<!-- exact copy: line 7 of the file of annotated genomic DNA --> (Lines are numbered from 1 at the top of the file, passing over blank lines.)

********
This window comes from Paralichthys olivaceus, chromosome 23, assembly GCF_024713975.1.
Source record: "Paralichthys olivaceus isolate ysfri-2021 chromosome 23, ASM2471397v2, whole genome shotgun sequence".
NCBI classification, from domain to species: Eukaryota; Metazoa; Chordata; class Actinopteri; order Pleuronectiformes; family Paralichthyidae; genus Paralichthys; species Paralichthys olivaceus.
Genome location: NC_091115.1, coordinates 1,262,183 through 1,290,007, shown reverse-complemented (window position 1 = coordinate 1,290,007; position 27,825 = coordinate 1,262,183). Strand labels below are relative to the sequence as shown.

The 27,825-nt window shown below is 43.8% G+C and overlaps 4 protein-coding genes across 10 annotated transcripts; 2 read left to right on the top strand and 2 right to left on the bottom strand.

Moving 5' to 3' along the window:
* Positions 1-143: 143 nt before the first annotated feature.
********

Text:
* Positions 1-143: 143 nt before the first annotated feature.